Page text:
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This information is designed to help teachers, nurses, school counselors and other school staff members to better understand congenital heart disease (CHD) and its impact on a child’s academic and behavioral growth.

CHD is a problem with the heart's structure and function that is present before birth. CHD can describe a number of different problems affecting the heart, and is the most common type of birth defect. It is important to know that CHD are related to changes in brain development, as well. Changes in blood flow related to CHD can have a direct impact on a child’s brain development.

Children with congenital heart disease can attend school and participate fully, but some children with CHD may have delays in development, learning disabilities or special education needs. Most school districts, with the aid of their school teams, can assist in supporting the needs of children with CHD in the school environment.

The school team can coordinate a range of support services for the family and the child with CHD. Contact the parents/guardians after learning of the diagnoses, and if possible, meet with them in person. Inform appropriate school staff of the child’s disease and provide the necessary supports to ensure the child is successful in school.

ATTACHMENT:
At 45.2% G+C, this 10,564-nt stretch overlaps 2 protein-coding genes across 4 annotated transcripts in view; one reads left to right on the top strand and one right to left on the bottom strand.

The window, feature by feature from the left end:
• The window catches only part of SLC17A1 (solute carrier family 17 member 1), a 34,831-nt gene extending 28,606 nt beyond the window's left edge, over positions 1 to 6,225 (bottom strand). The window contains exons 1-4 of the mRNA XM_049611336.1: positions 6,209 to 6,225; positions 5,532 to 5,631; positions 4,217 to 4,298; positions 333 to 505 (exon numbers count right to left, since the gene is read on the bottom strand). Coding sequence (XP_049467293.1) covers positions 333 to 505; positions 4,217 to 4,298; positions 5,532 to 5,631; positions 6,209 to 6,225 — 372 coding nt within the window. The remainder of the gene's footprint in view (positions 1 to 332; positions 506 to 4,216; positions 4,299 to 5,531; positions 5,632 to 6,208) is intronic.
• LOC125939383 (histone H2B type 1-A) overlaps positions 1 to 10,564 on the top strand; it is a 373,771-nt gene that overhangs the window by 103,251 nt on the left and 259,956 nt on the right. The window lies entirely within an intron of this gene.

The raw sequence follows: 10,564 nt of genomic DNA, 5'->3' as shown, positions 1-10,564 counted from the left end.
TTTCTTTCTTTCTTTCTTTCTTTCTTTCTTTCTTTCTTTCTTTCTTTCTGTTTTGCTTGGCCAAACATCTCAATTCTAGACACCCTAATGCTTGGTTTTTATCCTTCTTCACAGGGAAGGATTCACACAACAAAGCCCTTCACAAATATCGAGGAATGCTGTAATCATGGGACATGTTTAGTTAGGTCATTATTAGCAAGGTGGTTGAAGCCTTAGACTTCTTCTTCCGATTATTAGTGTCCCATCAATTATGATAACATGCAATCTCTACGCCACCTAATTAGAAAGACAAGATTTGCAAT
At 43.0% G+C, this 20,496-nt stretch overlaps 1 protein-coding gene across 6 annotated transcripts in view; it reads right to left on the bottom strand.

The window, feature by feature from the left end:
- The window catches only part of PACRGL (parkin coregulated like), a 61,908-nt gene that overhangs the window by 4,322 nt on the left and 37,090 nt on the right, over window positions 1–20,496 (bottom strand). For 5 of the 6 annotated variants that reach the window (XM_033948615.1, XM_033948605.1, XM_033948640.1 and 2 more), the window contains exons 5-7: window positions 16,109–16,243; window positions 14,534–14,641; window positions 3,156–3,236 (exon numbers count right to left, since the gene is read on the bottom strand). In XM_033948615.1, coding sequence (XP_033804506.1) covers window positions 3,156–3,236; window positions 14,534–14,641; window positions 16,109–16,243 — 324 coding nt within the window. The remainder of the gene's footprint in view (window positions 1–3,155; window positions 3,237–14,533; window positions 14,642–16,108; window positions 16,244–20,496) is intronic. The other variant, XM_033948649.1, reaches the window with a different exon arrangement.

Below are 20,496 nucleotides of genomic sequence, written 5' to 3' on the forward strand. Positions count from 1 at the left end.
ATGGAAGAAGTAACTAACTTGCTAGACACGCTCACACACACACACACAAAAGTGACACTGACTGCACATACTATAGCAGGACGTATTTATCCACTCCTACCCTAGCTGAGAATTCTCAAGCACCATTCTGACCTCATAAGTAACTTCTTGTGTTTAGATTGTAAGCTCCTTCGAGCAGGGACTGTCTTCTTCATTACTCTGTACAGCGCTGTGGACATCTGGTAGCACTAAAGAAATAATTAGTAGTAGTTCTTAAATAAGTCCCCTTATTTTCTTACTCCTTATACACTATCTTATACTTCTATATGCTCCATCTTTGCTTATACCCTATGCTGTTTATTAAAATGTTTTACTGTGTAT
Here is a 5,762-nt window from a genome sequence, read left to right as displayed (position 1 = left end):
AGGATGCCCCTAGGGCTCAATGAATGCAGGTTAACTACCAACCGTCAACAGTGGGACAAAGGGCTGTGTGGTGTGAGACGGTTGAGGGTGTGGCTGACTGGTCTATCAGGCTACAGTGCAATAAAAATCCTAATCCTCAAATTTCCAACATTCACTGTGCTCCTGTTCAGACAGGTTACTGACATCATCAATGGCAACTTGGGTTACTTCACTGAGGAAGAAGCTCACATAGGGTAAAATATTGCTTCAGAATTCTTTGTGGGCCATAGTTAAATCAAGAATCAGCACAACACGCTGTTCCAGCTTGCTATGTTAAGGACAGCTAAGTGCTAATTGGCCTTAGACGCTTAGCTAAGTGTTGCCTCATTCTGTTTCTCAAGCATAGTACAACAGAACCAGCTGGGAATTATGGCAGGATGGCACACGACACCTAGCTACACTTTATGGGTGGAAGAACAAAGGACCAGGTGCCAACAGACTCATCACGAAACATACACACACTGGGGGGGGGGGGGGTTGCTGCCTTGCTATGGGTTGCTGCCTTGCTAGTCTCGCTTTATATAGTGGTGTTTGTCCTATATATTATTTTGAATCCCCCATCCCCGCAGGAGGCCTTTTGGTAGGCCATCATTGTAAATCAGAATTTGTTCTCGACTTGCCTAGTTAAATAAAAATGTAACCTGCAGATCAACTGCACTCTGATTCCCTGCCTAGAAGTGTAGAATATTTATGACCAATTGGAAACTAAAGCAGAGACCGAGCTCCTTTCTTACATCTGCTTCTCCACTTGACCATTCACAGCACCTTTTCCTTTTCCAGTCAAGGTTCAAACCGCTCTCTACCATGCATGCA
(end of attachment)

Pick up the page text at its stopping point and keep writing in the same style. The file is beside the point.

How will the child perform at school?

What physical symptoms might the teacher observe in a student with CHD?

What is the student’s permitted activity level?

Does the child take medications at school?

Should the child’s teacher be informed about medical plans?

What should the teacher do if the child is having surgery?

Will the teacher observe some behavioral changes?

How can the school team support the child?

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What does the child’s teacher need to know?